D-mannose is a type of sugar that is related to glucose, but it does not behave like sugar in the body. It is used to help prevent urinary tract infections because it inhibits bacteria from adhering to the walls of the urinary tract. If bacteria can’t latch onto your bladder, it’s less likely to cause an infection.

Some people are prone to getting repeated bladder infections; D-mannose can greatly improve quality of life and reduce reliance on antibiotics. Although antibiotics are sometimes necessary, they can have very detrimental effects on your immune system. Preventing an infection in the first place is a much healthier option.

D-mannose is a natural molecule that is found in cranberries, apples and some other fruits. It is the active ingredient in cranberries, minus the sugar that usually accompanies cranberry products like juice. If you have a bladder infection, sugar is the last thing you should consume because it can encourage the growth of harmful bugs and fuel an infection.

Apart from D-mannose, the other beneficial component of cranberries is a type of antioxidant called proanthocyanidins. These types of antioxidants were first identified in pine bark and grape seeds, but they are also very concentrated in cranberries. They have also been found to reduce the ability of bacteria to adhere to the urinary tract.

Urinary tract infections (UTIs) are a very common health problem in the USA, affecting more than 20 million Americans each year. Women are far more prone to these infections than men. The most common symptoms of a UTI are urinary frequency, urgency and burning pain on urination. Interestingly, the symptoms of a UTI in men are usually a lot milder, and in fact sometimes men can experience no symptoms at all, so they’re unaware of the infection. UTIs in men can inflame the prostate gland and cause chronic prostate problems.

Menopausal women are at high risk of getting a UTI because the loss of estrogen causes thinning of the tissue of the bladder and urethra. A thinner lining is more prone to infection with bacteria.

How do bacteria cause a urinary tract infection?

Most cases of UTIs are caused by the bacteria E. coli. This bacteria is normally present inside the digestive tract and on the skin surrounding the anus. In women, it is easier for the bacteria to travel to the urethra because the urethral opening is a lot closer to the anus than in men.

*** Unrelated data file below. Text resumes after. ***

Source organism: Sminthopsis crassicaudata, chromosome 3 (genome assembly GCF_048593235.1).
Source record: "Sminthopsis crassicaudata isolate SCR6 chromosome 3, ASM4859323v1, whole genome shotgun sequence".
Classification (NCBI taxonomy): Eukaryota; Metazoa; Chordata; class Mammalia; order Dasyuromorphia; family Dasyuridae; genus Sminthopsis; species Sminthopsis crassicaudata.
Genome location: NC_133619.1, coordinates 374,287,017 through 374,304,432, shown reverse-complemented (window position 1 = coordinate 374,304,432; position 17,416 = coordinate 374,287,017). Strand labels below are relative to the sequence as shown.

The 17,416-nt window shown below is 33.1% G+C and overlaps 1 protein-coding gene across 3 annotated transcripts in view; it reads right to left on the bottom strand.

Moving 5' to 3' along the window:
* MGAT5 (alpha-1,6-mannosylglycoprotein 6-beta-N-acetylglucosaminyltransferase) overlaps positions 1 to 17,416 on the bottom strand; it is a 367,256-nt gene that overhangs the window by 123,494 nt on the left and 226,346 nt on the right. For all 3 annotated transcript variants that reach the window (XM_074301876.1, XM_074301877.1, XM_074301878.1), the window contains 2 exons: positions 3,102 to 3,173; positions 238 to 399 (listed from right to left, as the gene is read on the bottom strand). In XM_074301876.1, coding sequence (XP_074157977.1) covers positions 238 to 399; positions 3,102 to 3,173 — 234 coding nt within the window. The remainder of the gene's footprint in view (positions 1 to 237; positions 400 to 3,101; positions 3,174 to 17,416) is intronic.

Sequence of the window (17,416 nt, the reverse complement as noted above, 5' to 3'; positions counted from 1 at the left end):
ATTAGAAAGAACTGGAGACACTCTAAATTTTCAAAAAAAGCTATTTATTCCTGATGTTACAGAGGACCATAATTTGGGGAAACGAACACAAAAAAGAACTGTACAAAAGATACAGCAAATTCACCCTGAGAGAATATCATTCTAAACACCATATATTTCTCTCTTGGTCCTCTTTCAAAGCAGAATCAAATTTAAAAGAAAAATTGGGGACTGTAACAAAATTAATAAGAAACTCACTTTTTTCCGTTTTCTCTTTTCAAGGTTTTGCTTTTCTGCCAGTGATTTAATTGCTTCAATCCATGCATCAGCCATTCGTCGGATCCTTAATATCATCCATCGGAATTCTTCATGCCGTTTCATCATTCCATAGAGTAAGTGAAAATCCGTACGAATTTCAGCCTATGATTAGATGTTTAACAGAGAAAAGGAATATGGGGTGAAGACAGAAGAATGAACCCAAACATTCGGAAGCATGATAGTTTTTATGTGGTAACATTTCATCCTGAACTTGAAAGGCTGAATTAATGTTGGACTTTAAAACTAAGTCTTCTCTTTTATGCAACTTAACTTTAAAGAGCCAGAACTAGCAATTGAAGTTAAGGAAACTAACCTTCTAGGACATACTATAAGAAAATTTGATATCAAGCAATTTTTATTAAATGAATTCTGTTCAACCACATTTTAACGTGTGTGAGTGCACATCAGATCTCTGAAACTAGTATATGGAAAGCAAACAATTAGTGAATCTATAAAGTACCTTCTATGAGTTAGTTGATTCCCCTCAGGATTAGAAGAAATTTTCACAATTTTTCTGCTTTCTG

In order to cause an infection, bacteria must first adhere to the cells lining the urinary tract. They do this using hair-like fimbriae that protrude from their surfaces. The fimbriae attach to specific receptors on your cells. D-mannose helps to prevent infections by interfering with the ability of the fimbriae to latch onto your cells.

Other recommendations for preventing urinary tract infections

  • After you have a bowel motion, make sure you wipe from front to back, to avoid spreading bacteria toward your urethra.
  • Women should urinate after sexual intercourse.
  • Drink 8 to 10 glasses of water or herbal tea each day, to keep the urine dilute and to flush the walls of the urinary tract. Increase your water intake during an infection. This helps to reduce the risk of the infection travelling upwards to the kidneys.
  • Try to eat lots of fresh vegetables and fruit each day, as they contain nutrients to strengthen your immune system, as well as antioxidants to keep the lining of your urinary tract healthy. Incorporating raw vegetable juices into your diet will provide even more benefits.
  • Try to avoid sugar and refined carbohydrates that are rapidly digested into sugar. This includes foods like bread, pasta and breakfast cereals. Diabetics are prone to all sorts of infections; this is because sugar acts like a fertiliser for harmful microbes in your body.
  • Caffeine and alcohol can irritate the bladder. Keep your intake of them low, and avoid them entirely if you have an infection.
  • Probiotics help to keep your urinary tract healthy by discouraging the proliferation of harmful microbes. You can take a probiotic supplement or include fermented foods in your diet regularly, such as sauerkraut, kefir and kombucha.
  • Selenium is a mineral that many people don’t get enough of in their diet because not many foods are a rich source. Selenium helps to strengthen the immune system and reduces the risk of infections.

How to take D-mannose

D-mannose is best taken on an empty stomach. Take 1 or 2 capsules daily, to help prevent urinary tract infections. D-mannose is safe for long term use.

If you have the symptoms of a urinary tract infection for more than 2 days please see your doctor. Mild cases can often be overcome with the above suggestions, but sometimes antibiotics are necessary.


The above statements have not been evaluated by the FDA and are not intended to diagnose, treat or cure any disease.